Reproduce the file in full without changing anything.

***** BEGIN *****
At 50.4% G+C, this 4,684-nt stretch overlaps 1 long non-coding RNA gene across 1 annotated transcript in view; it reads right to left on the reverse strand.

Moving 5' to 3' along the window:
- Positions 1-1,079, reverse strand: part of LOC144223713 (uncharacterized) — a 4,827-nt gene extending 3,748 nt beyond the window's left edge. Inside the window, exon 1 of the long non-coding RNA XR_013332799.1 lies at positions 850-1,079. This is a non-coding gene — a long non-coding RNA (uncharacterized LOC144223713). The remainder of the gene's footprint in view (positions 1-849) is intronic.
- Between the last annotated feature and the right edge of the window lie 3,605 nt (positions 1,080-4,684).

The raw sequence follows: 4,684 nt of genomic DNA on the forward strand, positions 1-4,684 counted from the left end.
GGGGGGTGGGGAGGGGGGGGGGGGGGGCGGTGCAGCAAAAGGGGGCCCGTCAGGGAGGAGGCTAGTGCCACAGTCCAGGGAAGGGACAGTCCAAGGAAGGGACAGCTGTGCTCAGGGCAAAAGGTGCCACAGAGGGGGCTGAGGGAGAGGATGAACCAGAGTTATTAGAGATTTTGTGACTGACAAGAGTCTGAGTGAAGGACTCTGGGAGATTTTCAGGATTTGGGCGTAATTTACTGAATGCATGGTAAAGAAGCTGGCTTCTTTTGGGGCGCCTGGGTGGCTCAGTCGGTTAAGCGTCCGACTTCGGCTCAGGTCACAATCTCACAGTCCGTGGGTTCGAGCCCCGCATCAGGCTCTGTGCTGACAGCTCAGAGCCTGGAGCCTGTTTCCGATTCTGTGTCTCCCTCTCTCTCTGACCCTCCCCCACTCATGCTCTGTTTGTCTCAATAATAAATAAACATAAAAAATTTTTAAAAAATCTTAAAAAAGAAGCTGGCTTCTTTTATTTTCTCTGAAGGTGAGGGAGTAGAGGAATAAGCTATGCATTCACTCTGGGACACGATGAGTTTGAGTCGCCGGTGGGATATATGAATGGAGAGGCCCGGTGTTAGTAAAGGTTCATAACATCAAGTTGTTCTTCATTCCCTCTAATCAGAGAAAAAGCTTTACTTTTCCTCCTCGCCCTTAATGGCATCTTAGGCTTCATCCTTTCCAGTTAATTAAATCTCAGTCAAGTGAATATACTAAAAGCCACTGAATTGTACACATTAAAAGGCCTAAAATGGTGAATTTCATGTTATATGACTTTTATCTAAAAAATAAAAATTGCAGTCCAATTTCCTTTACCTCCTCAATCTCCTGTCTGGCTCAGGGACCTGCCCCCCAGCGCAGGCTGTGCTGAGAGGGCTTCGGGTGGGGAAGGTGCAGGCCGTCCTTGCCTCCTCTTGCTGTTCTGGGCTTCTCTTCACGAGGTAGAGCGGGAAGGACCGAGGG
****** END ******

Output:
At 50.4% G+C, this 4,684-nt stretch overlaps 1 long non-coding RNA gene across 1 annotated transcript in view; it reads right to left on the reverse strand.

Moving 5' to 3' along the window:
- Positions 1-1,079, reverse strand: part of LOC144223713 (uncharacterized) — a 4,827-nt gene extending 3,748 nt beyond the window's left edge. Inside the window, exon 1 of the long non-coding RNA XR_013332799.1 lies at positions 850-1,079. This is a non-coding gene — a long non-coding RNA (uncharacterized LOC144223713). The remainder of the gene's footprint in view (positions 1-849) is intronic.
- Between the last annotated feature and the right edge of the window lie 3,605 nt (positions 1,080-4,684).

The raw sequence follows: 4,684 nt of genomic DNA on the forward strand, positions 1-4,684 counted from the left end.
GGGGGGTGGGGAGGGGGGGGGGGGGGGCGGTGCAGCAAAAGGGGGCCCGTCAGGGAGGAGGCTAGTGCCACAGTCCAGGGAAGGGACAGTCCAAGGAAGGGACAGCTGTGCTCAGGGCAAAAGGTGCCACAGAGGGGGCTGAGGGAGAGGATGAACCAGAGTTATTAGAGATTTTGTGACTGACAAGAGTCTGAGTGAAGGACTCTGGGAGATTTTCAGGATTTGGGCGTAATTTACTGAATGCATGGTAAAGAAGCTGGCTTCTTTTGGGGCGCCTGGGTGGCTCAGTCGGTTAAGCGTCCGACTTCGGCTCAGGTCACAATCTCACAGTCCGTGGGTTCGAGCCCCGCATCAGGCTCTGTGCTGACAGCTCAGAGCCTGGAGCCTGTTTCCGATTCTGTGTCTCCCTCTCTCTCTGACCCTCCCCCACTCATGCTCTGTTTGTCTCAATAATAAATAAACATAAAAAATTTTTAAAAAATCTTAAAAAAGAAGCTGGCTTCTTTTATTTTCTCTGAAGGTGAGGGAGTAGAGGAATAAGCTATGCATTCACTCTGGGACACGATGAGTTTGAGTCGCCGGTGGGATATATGAATGGAGAGGCCCGGTGTTAGTAAAGGTTCATAACATCAAGTTGTTCTTCATTCCCTCTAATCAGAGAAAAAGCTTTACTTTTCCTCCTCGCCCTTAATGGCATCTTAGGCTTCATCCTTTCCAGTTAATTAAATCTCAGTCAAGTGAATATACTAAAAGCCACTGAATTGTACACATTAAAAGGCCTAAAATGGTGAATTTCATGTTATATGACTTTTATCTAAAAAATAAAAATTGCAGTCCAATTTCCTTTACCTCCTCAATCTCCTGTCTGGCTCAGGGACCTGCCCCCCAGCGCAGGCTGTGCTGAGAGGGCTTCGGGTGGGGAAGGTGCAGGCCGTCCTTGCCTCCTCTTGCTGTTCTGGGCTTCTCTTCACGAGGTAGAGCGGGAAGGACCGAGGG